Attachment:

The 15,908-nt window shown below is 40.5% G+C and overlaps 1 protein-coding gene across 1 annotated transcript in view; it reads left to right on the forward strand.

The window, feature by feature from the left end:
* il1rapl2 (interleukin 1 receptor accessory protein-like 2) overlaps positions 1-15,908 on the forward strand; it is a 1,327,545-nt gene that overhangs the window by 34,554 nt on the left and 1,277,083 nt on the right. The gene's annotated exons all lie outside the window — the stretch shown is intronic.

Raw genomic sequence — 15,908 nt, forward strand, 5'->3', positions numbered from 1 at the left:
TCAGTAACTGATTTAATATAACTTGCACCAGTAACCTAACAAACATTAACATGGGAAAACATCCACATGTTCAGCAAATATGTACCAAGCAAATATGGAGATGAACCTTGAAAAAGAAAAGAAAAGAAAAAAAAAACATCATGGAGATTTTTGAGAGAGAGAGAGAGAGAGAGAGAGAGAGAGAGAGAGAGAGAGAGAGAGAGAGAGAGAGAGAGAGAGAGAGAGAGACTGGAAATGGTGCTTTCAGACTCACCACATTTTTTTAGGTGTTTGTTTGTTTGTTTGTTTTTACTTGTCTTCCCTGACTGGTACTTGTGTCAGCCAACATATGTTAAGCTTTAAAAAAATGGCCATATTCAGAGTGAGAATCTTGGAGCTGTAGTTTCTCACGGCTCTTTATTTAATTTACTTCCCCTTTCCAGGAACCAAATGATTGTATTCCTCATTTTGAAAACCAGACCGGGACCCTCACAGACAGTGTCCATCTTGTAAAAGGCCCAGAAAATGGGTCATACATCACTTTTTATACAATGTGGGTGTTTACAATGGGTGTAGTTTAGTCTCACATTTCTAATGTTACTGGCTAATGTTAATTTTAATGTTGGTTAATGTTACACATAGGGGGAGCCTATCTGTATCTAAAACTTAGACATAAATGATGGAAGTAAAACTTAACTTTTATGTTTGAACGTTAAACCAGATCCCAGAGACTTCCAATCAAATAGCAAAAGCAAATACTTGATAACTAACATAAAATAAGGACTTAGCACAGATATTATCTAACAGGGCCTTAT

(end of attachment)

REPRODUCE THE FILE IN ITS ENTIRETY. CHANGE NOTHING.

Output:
The 15,908-nt window shown below is 40.5% G+C and overlaps 1 protein-coding gene across 1 annotated transcript in view; it reads left to right on the forward strand.

The window, feature by feature from the left end:
* il1rapl2 (interleukin 1 receptor accessory protein-like 2) overlaps positions 1-15,908 on the forward strand; it is a 1,327,545-nt gene that overhangs the window by 34,554 nt on the left and 1,277,083 nt on the right. The gene's annotated exons all lie outside the window — the stretch shown is intronic.

Raw genomic sequence — 15,908 nt, forward strand, 5'->3', positions numbered from 1 at the left:
TCAGTAACTGATTTAATATAACTTGCACCAGTAACCTAACAAACATTAACATGGGAAAACATCCACATGTTCAGCAAATATGTACCAAGCAAATATGGAGATGAACCTTGAAAAAGAAAAGAAAAGAAAAAAAAAACATCATGGAGATTTTTGAGAGAGAGAGAGAGAGAGAGAGAGAGAGAGAGAGAGAGAGAGAGAGAGAGAGAGAGAGAGAGAGAGAGAGAGAGACTGGAAATGGTGCTTTCAGACTCACCACATTTTTTTAGGTGTTTGTTTGTTTGTTTGTTTTTACTTGTCTTCCCTGACTGGTACTTGTGTCAGCCAACATATGTTAAGCTTTAAAAAAATGGCCATATTCAGAGTGAGAATCTTGGAGCTGTAGTTTCTCACGGCTCTTTATTTAATTTACTTCCCCTTTCCAGGAACCAAATGATTGTATTCCTCATTTTGAAAACCAGACCGGGACCCTCACAGACAGTGTCCATCTTGTAAAAGGCCCAGAAAATGGGTCATACATCACTTTTTATACAATGTGGGTGTTTACAATGGGTGTAGTTTAGTCTCACATTTCTAATGTTACTGGCTAATGTTAATTTTAATGTTGGTTAATGTTACACATAGGGGGAGCCTATCTGTATCTAAAACTTAGACATAAATGATGGAAGTAAAACTTAACTTTTATGTTTGAACGTTAAACCAGATCCCAGAGACTTCCAATCAAATAGCAAAAGCAAATACTTGATAACTAACATAAAATAAGGACTTAGCACAGATATTATCTAACAGGGCCTTAT